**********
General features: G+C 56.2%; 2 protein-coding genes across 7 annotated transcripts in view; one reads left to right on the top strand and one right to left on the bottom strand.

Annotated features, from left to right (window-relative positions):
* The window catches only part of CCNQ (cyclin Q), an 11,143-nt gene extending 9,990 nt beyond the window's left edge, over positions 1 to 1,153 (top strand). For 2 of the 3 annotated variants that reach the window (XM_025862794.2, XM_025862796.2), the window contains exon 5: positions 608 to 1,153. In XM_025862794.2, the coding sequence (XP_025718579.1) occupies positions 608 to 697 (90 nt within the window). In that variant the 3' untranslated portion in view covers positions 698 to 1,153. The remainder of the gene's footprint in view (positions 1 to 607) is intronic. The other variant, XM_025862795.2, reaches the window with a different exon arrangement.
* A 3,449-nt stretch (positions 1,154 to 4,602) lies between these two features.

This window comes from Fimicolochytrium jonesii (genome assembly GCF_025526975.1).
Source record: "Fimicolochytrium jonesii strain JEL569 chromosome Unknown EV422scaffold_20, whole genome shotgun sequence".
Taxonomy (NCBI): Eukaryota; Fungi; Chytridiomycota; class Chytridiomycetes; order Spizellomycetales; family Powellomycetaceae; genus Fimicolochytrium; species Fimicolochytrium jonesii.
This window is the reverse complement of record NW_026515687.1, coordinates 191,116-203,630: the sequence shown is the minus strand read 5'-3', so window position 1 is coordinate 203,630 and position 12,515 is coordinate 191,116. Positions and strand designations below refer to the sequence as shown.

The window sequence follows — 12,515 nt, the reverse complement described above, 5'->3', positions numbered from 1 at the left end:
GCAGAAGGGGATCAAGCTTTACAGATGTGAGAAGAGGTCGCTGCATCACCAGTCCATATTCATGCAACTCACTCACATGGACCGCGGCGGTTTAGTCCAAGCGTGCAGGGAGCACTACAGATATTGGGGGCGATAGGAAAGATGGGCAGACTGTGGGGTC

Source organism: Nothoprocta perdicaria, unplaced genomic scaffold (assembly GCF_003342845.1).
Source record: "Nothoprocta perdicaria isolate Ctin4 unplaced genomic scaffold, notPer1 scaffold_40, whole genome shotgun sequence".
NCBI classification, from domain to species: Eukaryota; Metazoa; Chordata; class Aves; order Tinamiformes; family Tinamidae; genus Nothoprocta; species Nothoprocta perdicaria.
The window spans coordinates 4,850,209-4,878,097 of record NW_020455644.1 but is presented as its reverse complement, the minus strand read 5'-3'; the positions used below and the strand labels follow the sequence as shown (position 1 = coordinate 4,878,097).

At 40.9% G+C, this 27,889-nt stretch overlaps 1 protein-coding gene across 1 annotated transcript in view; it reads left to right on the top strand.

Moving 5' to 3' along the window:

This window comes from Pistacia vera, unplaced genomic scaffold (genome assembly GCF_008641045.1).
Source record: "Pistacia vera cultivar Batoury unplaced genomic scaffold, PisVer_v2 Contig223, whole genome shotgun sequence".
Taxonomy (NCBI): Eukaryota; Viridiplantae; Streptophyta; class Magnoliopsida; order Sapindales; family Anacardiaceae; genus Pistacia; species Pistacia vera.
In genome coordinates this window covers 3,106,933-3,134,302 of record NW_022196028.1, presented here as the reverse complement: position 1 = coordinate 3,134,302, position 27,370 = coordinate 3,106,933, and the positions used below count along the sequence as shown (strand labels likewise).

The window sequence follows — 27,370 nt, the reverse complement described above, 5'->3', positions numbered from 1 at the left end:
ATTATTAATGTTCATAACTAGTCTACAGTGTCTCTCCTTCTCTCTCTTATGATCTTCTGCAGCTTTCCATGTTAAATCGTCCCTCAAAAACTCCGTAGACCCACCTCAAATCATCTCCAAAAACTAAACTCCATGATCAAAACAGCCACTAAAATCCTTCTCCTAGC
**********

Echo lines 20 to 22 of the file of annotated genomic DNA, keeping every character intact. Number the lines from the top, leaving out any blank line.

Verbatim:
In genome coordinates this window covers 3,106,933-3,134,302 of record NW_022196028.1, presented here as the reverse complement: position 1 = coordinate 3,134,302, position 27,370 = coordinate 3,106,933, and the positions used below count along the sequence as shown (strand labels likewise).

The window sequence follows — 27,370 nt, the reverse complement described above, 5'->3', positions numbered from 1 at the left end:
ATTATTAATGTTCATAACTAGTCTACAGTGTCTCTCCTTCTCTCTCTTATGATCTTCTGCAGCTTTCCATGTTAAATCGTCCCTCAAAAACTCCGTAGACCCACCTCAAATCATCTCCAAAAACTAAACTCCATGATCAAAACAGCCACTAAAATCCTTCTCCTAGC